Metro Vancouver district director Ray Robb (standing) distributes binders to appellants including Bill Ridge (left) Monday. (File photo)

Metro Vancouver district director Ray Robb (standing) distributes binders to appellants including Bill Ridge (left) Monday. (File photo)

‘More probable sources’ of neighbours’ ails than South Surrey galvanizing emissions: Metro Vancouver

Appellants maintain that 55 tonnes of contaminants over 15 years will have impact

The expense of 24-hour monitoring at Ebco’s South Surrey galvanizing plant to determine if emissions are connected to health issues being experienced by its neighbours “would be an inappropriate use of society’s resources,” Metro Vancouver’s district director said Friday.

Ray Robb made the comment in response to questions from Terry McNeice, who is one of the appellants contesting the air-quality permit that was issued by Metro Vancouver to Ebco nearly two years ago. The permit authorized the annual discharge of 3.7 tonnes of contaminants – including zinc, nickel and particulates – from the facility.

McNeice was referring to health issues raised in testimony last year by Inga Thielemann, who has lived with her husband since 1971 on acreage that is now less than a kilometre from where Ebco built its 18699 25A Ave. hot-dip facility. She told the three-member Environmental Appeal Board (EAB) last April that she had experienced symptoms including trouble breathing when the plant was in operation.

READ MORE: Neighbour of South Surrey galvanizing plant worries emissions ‘are killing us’

On Friday – after posing questions to Robb regarding the tanks used at the plant and the chemicals likely being used in them – McNeice asked if there were options for continuous monitoring that could determine exactly what contaminants were in a plume “other than steam” that could be seen in photos of the plant that had been submitted by appellants.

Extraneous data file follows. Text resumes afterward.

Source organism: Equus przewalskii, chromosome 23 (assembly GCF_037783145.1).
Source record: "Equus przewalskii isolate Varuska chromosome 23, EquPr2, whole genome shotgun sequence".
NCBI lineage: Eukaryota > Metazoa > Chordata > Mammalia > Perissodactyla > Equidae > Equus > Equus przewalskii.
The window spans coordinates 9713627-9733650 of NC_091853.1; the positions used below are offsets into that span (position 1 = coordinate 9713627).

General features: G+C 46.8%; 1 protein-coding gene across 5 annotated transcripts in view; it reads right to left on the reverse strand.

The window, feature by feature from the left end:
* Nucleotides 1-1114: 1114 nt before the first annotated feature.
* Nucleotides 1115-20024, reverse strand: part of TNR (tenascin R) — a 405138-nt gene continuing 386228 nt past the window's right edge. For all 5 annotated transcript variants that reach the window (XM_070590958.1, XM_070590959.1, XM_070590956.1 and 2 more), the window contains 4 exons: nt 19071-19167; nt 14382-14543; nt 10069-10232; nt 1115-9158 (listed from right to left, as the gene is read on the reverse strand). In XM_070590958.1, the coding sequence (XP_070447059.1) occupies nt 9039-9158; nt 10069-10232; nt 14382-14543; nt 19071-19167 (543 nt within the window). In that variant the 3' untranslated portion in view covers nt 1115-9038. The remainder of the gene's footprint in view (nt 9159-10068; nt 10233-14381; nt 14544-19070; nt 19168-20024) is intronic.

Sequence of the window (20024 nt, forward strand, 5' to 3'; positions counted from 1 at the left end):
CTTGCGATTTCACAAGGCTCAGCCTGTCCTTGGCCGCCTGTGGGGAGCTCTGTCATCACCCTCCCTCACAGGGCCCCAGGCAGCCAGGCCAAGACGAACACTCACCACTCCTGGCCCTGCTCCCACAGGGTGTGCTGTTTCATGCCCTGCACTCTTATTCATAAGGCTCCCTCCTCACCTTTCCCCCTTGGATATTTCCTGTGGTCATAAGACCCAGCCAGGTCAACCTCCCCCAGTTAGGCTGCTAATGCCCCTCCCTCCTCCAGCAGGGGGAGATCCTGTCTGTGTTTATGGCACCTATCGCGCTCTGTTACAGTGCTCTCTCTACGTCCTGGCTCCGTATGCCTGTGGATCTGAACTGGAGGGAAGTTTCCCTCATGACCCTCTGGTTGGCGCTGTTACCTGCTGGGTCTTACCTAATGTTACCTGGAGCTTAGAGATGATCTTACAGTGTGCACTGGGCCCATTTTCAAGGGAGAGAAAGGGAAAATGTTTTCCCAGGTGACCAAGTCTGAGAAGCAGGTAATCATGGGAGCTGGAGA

Robb said a sampling drone would be needed to collect the emissions, and that the resources associated with the constant monitoring that would be required to determine what, if any, emissions could be at the root of Thielemann’s health concerns would be “enormous” and “totally disproportionate” to the level of threat.

“If I had all the money in the world… I’m not sure it would make sense to focus on this source,” Robb said. “There’s other more probable sources connected with whatever ailments the Thielemanns might experience.

“It would be millions of dollars to find out where this stuff is coming out, where is it going. And then, what do you do when you find out?”

When McNeice suggested that the response was Metro Vancouver “basically… just telling the Thielemanns to put up with it,” Robb said it was more about encouraging resources to be focused where they will help the most.

Additional pollution control, he said, “is where it makes sense to spend the money.”

The panel heard earlier this week that Ebco is in the midst of applying for a permit that would enable it to increase the number of baghouses in use at its facility to three from two. As well, Metro Vancouver witnesses testified the facility was – based on data comparing its emissions last year to others in the region that have been authorized to discharge contaminants – a “relatively small emitter.”

READ MORE: South Surrey galvanizing plant a ‘relatively small emitter’ in Metro Vancouver: witness

Thursday, Metro Vancouver senior engineer Rob Kemp described the baghouses as within the guidelines for ‘best available control technology.’

Asked if other options were considered, Kemp – who conducted the technical review of the baghouses’ proposed use by Ebco – said no other guidelines that he reviewed suggested another control technology for particulate matter. Other galvanizing facilities he looked at in the process also used baghouses, he said.